'Never making bad plays is more valuable than making great plays'
Mike Leach brought up a great point during his spring football press conference yesterday.
When asked about if he's excited to see some of the true freshman recruiting class see time on the field to start the season, Leach noted why he's excited to see all of them.
"I'm excited about all of them. I've been wrong about that more than any other item that I've ever been wrong about. Finding freshman that can play early is like betting on quarter horses or something."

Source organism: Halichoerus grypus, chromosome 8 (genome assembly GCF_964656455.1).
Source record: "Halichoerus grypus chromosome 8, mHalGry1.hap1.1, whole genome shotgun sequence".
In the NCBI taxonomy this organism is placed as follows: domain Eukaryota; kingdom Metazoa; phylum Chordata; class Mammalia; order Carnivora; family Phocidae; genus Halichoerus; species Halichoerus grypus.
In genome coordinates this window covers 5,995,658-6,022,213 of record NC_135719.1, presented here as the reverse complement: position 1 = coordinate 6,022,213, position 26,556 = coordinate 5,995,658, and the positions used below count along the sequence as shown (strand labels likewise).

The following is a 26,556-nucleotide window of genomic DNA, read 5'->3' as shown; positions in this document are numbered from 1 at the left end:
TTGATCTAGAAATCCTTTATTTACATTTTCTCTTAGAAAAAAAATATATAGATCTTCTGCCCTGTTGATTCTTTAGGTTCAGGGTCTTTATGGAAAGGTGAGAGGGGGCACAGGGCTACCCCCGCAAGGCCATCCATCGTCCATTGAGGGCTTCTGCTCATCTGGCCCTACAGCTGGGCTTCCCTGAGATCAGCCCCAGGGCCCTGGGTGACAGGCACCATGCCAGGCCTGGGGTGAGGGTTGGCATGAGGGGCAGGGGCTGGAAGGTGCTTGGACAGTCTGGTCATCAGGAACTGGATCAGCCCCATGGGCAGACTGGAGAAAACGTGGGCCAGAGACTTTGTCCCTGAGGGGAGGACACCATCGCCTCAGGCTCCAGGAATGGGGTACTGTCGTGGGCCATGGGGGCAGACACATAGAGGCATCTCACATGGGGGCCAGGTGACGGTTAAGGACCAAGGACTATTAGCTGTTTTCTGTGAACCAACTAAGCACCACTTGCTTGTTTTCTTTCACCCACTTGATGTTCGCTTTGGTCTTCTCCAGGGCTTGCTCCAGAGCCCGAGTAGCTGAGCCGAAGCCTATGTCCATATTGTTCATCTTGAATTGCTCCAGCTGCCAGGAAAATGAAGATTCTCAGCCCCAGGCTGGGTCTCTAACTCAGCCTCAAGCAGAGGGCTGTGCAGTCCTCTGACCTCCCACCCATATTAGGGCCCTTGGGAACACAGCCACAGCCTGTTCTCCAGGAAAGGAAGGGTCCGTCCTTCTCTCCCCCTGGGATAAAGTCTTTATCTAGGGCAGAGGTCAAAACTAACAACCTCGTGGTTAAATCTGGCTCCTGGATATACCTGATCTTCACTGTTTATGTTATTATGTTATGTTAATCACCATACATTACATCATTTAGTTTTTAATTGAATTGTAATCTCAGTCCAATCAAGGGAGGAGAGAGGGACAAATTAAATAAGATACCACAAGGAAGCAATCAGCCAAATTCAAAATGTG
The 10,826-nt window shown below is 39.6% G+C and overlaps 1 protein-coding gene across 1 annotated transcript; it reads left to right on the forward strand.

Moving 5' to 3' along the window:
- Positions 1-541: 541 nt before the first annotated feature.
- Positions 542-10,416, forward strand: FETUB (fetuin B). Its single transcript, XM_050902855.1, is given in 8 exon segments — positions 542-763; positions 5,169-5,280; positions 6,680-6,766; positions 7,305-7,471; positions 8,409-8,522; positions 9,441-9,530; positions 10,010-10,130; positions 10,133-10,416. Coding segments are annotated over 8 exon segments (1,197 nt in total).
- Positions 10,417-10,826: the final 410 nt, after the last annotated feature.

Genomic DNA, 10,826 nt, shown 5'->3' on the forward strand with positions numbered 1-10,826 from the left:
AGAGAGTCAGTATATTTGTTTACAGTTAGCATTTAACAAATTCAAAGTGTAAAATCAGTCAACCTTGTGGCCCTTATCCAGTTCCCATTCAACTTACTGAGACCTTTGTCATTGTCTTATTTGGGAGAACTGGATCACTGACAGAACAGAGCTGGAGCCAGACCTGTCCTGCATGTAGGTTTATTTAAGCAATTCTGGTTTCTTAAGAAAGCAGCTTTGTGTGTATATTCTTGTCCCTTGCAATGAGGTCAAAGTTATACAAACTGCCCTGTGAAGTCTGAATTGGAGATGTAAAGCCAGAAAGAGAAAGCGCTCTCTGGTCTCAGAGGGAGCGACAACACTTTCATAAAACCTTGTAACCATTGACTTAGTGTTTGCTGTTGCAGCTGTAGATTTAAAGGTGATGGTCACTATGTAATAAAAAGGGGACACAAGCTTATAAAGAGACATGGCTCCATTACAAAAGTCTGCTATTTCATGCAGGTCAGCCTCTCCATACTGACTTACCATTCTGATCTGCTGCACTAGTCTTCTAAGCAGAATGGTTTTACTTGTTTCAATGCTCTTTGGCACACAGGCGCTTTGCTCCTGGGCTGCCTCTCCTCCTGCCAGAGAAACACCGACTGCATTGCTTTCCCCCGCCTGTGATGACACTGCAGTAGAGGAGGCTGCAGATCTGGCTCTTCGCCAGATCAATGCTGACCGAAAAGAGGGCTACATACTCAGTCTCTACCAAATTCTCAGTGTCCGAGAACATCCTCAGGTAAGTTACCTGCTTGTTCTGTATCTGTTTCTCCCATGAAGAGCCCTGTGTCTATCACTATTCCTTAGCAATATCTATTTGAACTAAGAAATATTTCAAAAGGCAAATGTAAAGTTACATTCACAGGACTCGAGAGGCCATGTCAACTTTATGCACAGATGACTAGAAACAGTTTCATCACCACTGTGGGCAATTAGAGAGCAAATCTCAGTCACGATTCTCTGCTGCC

Then Leach shared the trait makes a valuable freshman, which can be used for players across the board.
"The guys that do the same things that got them there, that don't make too much out of it, that are focused on what they can do and do it every time and build on it...I think that's what important."
"I think that sometimes guys get caught up on great plays and they'll make one great play and then they'll say 'I made a great play so therefore I should do this and that'. But no, it's about how many routine plays you can make in succession and how many bad plays you can avoid." Leach said.
"A guy that never makes a great play, but never makes a bad play is typically more valuable to you than nearly anybody."